“Georgia unquestionably is at the heart of the alleged criminality,” said Atlanta attorney Buddy Parker, a former federal prosecutor. “Here’s yet another example of Georgia being a focus of criminality at the highest levels.”
Broadly speaking, the indictment, which accuses the former president of three federal crimes, says Trump and six unnamed co-conspirators sought to subvert Democrat Joe Biden’s legitimate victory. In Georgia and six other states, they used slates of phony presidential electors who falsely claimed to be legitimate and who would vote for Trump.
The indictment says the conspirators pursued unlawful means to subvert election results, sought to use the power of the Justice Department to conduct “sham election crime investigations” and tried to enlist Vice President Mike Pence to reject the legitimate electors.
Pence refused, and as the violence of Jan. 6 unfolded, the indictment says the conspirators redoubled their efforts to convince members of Congress to delay certification of Biden’s victory.
In a four-count indictment handed up on Tuesday, Trump was charged with conspiracy to defraud the United States, witness tampering and conspiracy against the rights of citizens and obstruction of an attempt to obstruct an official proceeding.
In a statement, a Trump spokeswoman accused Democratic President Joe Biden of weaponizing the Justice Department.
“The good news is — President Trump is undeterred and his unprecedented America First movement will carry him back to the White House,” the statement said.
Among the Georgia events that are detailed in the indictment are phone calls Trump placed to several Georgia officials, including Secretary of State Brad Raffensperger and Attorney General Chris Carr; the visit former White House Chief of Staff Mark Meadows made to a Cobb County absentee ballot audit; Rudy Giuliani’s falsehood-filled testimony regarding vote counting at Atlanta’s State Farm Arena before a pair of statehouse committees; and bogus claims of election fraud that Trump cited about Georgia’s vote.
The indictment alleges that Trump “lied” to Raffensperger “to induce him to alter Georgia’s popular vote count and call into question the validity of the Biden electors’ votes” during his infamous leaked phone conversation on Jan. 2, 2021. Prosecutors say Giuliani, who is not directly named but referred to as Co-Conspirator 1, had the “intention of misleading state senators into blocking the ascertainment of legitimate electors.”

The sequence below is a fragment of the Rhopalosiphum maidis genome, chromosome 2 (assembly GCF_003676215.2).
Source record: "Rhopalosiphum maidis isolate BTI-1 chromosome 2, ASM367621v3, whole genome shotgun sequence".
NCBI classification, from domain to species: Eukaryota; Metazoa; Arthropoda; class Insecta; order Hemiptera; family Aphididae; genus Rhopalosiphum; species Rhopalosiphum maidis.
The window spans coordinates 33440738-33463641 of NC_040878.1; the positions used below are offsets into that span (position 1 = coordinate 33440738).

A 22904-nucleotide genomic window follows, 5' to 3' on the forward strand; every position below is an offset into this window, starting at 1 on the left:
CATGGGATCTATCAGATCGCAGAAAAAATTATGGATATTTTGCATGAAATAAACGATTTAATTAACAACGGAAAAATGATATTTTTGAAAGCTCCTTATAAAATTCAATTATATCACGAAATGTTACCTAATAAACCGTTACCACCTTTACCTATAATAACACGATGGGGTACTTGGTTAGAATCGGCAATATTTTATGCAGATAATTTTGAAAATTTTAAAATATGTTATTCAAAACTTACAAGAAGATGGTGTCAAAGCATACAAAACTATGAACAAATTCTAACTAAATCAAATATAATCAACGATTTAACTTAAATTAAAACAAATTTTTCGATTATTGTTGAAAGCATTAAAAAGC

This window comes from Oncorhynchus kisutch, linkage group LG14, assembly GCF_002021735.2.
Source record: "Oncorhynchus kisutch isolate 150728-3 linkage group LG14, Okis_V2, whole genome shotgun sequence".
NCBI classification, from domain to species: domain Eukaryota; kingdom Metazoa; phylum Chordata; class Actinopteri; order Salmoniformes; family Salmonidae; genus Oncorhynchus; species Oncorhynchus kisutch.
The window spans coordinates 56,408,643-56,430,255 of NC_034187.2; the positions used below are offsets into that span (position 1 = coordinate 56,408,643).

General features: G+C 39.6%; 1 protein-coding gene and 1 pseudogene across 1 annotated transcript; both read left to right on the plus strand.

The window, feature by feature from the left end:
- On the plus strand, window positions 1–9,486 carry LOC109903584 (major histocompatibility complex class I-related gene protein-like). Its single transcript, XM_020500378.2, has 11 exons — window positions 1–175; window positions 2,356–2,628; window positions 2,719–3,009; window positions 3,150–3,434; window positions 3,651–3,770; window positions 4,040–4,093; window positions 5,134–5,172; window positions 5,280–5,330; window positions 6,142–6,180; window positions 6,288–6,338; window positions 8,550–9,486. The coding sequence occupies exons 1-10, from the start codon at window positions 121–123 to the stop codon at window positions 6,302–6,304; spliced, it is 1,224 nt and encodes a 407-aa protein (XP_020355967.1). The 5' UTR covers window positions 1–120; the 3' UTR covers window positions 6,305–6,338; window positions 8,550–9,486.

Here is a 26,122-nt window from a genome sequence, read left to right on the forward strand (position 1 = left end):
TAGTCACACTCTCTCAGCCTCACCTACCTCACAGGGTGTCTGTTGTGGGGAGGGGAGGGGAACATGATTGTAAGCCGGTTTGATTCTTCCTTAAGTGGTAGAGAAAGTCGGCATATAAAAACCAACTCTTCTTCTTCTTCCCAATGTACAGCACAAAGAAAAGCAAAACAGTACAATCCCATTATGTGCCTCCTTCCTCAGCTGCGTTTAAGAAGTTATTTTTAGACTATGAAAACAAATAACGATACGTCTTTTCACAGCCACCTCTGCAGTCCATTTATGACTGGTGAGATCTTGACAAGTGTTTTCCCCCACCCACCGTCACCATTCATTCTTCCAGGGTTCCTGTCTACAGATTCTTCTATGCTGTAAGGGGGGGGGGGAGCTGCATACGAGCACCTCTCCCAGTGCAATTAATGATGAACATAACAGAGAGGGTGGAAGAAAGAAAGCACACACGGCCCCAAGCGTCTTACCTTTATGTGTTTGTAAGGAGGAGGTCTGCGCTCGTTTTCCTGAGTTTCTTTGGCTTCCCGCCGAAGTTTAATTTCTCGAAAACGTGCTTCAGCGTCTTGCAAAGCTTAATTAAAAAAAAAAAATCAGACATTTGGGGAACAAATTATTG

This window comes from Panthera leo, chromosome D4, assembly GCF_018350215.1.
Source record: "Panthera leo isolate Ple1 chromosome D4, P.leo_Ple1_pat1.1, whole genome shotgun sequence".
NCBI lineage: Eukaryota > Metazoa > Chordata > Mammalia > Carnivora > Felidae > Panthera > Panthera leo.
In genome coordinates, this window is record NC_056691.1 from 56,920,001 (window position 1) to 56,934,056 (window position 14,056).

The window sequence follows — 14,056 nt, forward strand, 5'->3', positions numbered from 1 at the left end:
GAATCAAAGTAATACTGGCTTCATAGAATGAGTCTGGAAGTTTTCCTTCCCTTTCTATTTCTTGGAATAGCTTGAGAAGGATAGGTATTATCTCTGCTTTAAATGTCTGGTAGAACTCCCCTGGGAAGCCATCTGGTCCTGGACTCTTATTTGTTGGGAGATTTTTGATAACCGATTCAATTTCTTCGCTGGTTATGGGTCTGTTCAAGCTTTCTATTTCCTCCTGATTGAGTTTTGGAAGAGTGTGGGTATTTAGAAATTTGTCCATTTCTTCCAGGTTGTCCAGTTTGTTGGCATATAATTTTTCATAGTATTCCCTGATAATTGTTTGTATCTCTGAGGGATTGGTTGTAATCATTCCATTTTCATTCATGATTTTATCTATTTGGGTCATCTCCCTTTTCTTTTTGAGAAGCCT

Several of the named incidents overlap with areas that Fulton County District Attorney Fani Willis has been investigating in her separate election interference probe. Willis is expected to pursue state charges of her own against Trump and many of the same alleged co-conspirators in the weeks ahead, likely using Georgia’s racketeering law.
At least three people have been subpoenaed in recent days who can speak to the fake electors meeting in Georgia and Giuliani’s testimony about State Farm in front of a Fulton grand jury. Other witnesses have also been told to keep their schedules open in August.
A spokesman for Willis declined to comment on the federal indictment. As recently as last weekend, Willis insisted that what Smith was doing in the federal case had no impact on her probe in Fulton.
”I don’t know what Jack Smith is doing and Jack Smith doesn’t know what I’m doing,” Willis told WABE. “In all honesty, if Jack Smith was standing next to me, I’m not sure I would know who he was. My guess is he probably can’t pronounce my name correctly.”
Even though there are significant areas of overlap between the federal and Fulton probes, there are some Georgia incidents in which Willis appears to be focused in greater detail. They include the harassment of Fulton County poll worker Ruby Freeman, which Smith mentions in passing, and the accessing of sensitive election information in Coffee County, Ga.
Former Gwinnett County DA Danny Porter said Smith’s indictment of Trump will not affect what Willis plans to do in Fulton County.
”It’s a fully independent sovereign, so the state can proceed and the feds can proceed, even though the charges are related,” he said. “I guess it certainly gives you some hint of what Fani may be looking at in terms of her charges.”
Porter said that, from the outset, he has believed Willis will pursue a racketeering indictment against Trump and his allies.
”That’s the one Trump should be most scared of,” Porter said of the upcoming Fulton indictment. “Because he can’t pardon his way out of it or get somebody to pardon his way out of it.”
Under Georgia law, someone convicted of a felony must wait five years after the completion of his or her sentence to apply for a pardon.
The four-count indictment handed up on Tuesday, charges Trump with conspiracy to defraud the United States, witness tampering and conspiracy against the rights of citizens and obstruction of an attempt to obstruct an official proceeding.
It marks the third time Trump has been charged with a crime. He has also been indicted in Manhattan on charges he bought the silence of a porn star by paying her hush money and in Miami in another federal case, this one involving the mishandling of classified documents. He has pleaded not guilty int both those cases.